Thursday, September 28, 2006
I got into Advanced Playwriting @ Brown, being taughts by Bonnie Metzgar. She is a sorta rock-star-vibe kinda presence. When I found out that she was teaching the course I really wanted to be sure I didn't miss out on the chance to study with her. She's got us reading and talking about some interesting and diverse work.
We started off with The Pillowman. What a trippy play-world that is. What a start to our work. Last week we read THE ADDING MACHINE, and this week we're reading DANUBE by Maria Irene Fornes.
We're also writing each week -- each day -- on one play. We will be turning in a full-length play in November. Each class we bring in ten or so new pages in addition to whatever previous weeks has produced.
I'm working on my ARIADNE AND THE ISLAND play idea. I'm taking a chance, because it could easily be dull. There's no fun stuff, no manic energy, nothing falls out of the sky... it's just four characters that have to hunker down and have compelling reasons to talk rather than kill each other.
It's the hunker-down-edness of the venture that scares me. But becuase it scares me, I thought this might be the right place to try it.
Time. Will tell. Eh?
Wednesday, September 27, 2006
2 weekends ago.
I saw some incredible readings of new plays. Not ordinary plays, mind you. These were Bake-off plays.
They were modeled on Hippolyta/Hercules/Wonder Woman myth/legend/comic.
They were awesome.
Especially amazing (get it -- "amazing") was my buddy Greg's play. Not just cuz he's my buddy, but because his play took the perameters of the exercise and delivered a story that spoke to my soul. It was wierd, and a little perverse, and it made me fall in love with it. He called it THE AMAZON. It wa a story within a story structure. It made me view man vs woman dynamics in a whole new way.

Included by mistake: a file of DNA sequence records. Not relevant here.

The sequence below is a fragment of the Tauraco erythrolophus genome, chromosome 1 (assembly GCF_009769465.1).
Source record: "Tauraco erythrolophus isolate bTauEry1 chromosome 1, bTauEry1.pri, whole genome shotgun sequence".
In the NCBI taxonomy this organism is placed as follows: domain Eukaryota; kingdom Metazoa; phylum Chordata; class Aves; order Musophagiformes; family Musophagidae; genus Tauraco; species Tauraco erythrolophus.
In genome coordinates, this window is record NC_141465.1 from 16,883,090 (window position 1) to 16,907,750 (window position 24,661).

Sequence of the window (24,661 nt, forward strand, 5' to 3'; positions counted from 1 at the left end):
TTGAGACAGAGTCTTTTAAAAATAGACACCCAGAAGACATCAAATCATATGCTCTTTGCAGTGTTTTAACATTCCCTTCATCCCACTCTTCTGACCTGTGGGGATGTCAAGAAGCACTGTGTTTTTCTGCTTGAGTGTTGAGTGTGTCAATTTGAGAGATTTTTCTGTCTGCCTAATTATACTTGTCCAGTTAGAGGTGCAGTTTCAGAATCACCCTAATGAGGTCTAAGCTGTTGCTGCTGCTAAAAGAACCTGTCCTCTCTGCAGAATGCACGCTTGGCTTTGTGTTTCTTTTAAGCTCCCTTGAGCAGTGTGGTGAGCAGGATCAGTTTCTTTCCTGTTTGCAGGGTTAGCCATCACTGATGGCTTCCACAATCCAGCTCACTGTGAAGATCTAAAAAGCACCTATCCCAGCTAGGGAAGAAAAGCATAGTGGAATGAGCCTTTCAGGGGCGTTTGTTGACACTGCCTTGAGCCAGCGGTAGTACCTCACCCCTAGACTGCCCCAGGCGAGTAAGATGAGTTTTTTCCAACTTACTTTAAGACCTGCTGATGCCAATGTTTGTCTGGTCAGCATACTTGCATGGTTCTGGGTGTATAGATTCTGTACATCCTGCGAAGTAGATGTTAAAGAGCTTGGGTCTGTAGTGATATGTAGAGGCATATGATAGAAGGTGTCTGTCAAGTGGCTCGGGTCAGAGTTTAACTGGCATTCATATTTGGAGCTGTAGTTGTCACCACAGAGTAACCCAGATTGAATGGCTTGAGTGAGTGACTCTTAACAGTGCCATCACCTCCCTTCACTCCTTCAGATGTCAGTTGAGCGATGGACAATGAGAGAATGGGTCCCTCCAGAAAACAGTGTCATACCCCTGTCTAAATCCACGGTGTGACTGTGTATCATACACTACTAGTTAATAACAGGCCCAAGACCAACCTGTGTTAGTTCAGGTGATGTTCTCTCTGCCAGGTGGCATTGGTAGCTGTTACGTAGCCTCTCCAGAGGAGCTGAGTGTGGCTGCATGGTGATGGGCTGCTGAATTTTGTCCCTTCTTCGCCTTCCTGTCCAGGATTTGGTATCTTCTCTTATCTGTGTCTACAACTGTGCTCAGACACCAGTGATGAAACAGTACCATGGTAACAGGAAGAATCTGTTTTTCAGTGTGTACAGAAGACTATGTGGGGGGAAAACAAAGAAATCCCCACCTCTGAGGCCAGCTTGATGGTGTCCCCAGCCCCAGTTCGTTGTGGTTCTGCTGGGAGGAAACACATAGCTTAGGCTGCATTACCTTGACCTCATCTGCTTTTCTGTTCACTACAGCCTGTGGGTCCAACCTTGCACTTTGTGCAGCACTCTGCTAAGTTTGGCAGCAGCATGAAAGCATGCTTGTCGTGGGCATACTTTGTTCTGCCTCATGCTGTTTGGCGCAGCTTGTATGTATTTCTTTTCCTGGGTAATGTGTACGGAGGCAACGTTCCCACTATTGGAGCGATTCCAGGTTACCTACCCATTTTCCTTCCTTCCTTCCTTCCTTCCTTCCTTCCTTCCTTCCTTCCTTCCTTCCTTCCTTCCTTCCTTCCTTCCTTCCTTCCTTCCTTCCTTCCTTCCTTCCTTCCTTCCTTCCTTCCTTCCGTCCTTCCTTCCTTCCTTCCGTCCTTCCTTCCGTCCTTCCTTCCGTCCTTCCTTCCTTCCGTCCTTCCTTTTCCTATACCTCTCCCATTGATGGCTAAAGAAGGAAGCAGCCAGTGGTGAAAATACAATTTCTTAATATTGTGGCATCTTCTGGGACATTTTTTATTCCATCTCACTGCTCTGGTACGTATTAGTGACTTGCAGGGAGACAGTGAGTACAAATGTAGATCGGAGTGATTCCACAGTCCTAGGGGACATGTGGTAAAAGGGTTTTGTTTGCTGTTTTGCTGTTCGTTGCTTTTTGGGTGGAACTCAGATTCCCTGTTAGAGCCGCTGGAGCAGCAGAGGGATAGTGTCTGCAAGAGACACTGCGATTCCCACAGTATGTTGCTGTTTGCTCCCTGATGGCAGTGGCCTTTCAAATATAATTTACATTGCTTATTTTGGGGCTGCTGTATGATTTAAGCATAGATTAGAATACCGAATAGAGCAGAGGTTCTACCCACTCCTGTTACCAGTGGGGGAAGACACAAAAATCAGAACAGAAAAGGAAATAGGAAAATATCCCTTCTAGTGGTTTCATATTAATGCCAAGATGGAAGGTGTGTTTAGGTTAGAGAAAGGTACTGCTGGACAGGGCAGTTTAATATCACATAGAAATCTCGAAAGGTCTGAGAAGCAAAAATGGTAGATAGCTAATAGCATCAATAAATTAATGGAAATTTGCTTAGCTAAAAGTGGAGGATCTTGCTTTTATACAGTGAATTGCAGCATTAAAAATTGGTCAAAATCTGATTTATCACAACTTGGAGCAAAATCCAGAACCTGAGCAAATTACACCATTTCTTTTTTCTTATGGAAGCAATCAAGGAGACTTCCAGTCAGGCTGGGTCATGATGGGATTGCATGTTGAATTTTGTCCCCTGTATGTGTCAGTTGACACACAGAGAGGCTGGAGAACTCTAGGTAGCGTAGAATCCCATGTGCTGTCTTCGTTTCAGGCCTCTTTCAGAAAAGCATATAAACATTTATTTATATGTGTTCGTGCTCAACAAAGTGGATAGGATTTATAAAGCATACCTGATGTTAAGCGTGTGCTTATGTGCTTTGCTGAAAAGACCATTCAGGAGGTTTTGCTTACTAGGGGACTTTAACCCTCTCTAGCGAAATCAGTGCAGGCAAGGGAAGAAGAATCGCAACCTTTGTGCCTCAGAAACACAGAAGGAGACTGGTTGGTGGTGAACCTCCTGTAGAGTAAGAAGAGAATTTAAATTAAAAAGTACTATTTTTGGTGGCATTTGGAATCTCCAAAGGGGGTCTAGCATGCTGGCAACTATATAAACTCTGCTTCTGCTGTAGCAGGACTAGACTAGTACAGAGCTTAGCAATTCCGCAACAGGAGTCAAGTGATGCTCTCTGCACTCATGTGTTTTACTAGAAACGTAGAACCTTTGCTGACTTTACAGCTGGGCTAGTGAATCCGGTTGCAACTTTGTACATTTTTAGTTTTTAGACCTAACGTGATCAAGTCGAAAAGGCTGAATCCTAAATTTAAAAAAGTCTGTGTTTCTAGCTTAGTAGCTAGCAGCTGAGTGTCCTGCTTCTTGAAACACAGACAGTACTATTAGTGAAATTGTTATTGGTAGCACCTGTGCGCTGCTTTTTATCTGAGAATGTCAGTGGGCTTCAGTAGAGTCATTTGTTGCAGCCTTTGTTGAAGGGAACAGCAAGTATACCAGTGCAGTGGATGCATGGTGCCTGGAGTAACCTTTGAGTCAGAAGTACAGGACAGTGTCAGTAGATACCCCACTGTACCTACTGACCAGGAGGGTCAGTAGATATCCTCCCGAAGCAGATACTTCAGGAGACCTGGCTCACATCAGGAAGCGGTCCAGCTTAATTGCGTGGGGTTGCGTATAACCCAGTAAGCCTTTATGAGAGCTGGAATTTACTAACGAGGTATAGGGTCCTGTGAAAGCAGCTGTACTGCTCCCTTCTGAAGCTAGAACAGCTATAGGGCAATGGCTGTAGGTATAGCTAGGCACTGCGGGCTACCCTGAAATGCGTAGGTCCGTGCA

Bake-offs are amazing (get it -- amazing). All of the plays had interesting, engaging styles and huge energy.
All of them wound up funny -- and yet -- all of them found a way to get into my heart and squeeze.
Bake-offs rule! The Brown MFA playwriting program rules! Woo-hoo!
You gotta check out these pays some day.
Monday, September 25, 2006
Emily Young as Anya, and Phyllis Kay as Lovey
This past Saturday I took in THE CHERRY ORCHARD @ The Trinity Repertory Company in Providence. I had a very good time.
This production has a lotta punch and wit about it. The new translation by TRC's Arististic Director Curt Columbus is lean and bright, and lets the pathos move through it like a deep vien of ore that is mined by the observer rather than plodded through.
This one hundred-year-old-plus play sparkled with relevance as Lovey, played by Phyllis Kay, and her family struggle against future change, choosing instead to pretend that all will be well in the end. Of course, in this Russian landscape, we know that all will not be right. Through history's lense we know truths that the playwright did not, and yet, the play is full of prescience. This production made me feel like I ws sitting in the mind of Chekhov, a witness to Russia slipping away, like seeing through his eyes and saying, "Look! Look!".
I also saw a mirror, revealing us, America, pretending that there will always be enough oil to run our SUVs and the environment will right itself and and and... the list goes on.
The cast is a great ensemble, a mix of company actors and Brown/Trinity students. It works.
Also, the design of the show hums. It is fluid space, with just enough concrete textures, like door frames and benches to keep us grounded, but enough air to remind us of the expansiveness of the house, of the landscape, of Russia herself.
I highly recommend seeing this Cherry Orchard. It's a good night of theater that will stick with you. It's worth the trip.
Anton Chekhov’s The Cherry Orchard opens the Trinity Rep’s 43rd season. The brand new translation is by Artistic Director Curt Columbus, who also directs. The show is playing now through October 22nd in the intimate Dowling Theater.
“Privilege, politics and family collide in the Russian master's final work. The household is simmering with anticipation with Lovey's return to her Russian country home after five years away in Paris. She must face what the others know all too well: The money's spent. All that remains is the cherry orchard.”
Tickets are on sale now at the Trinity Rep Box Office at 201 Washington Street, by phone at (401) 351-4242, and online at TrinityRep.com.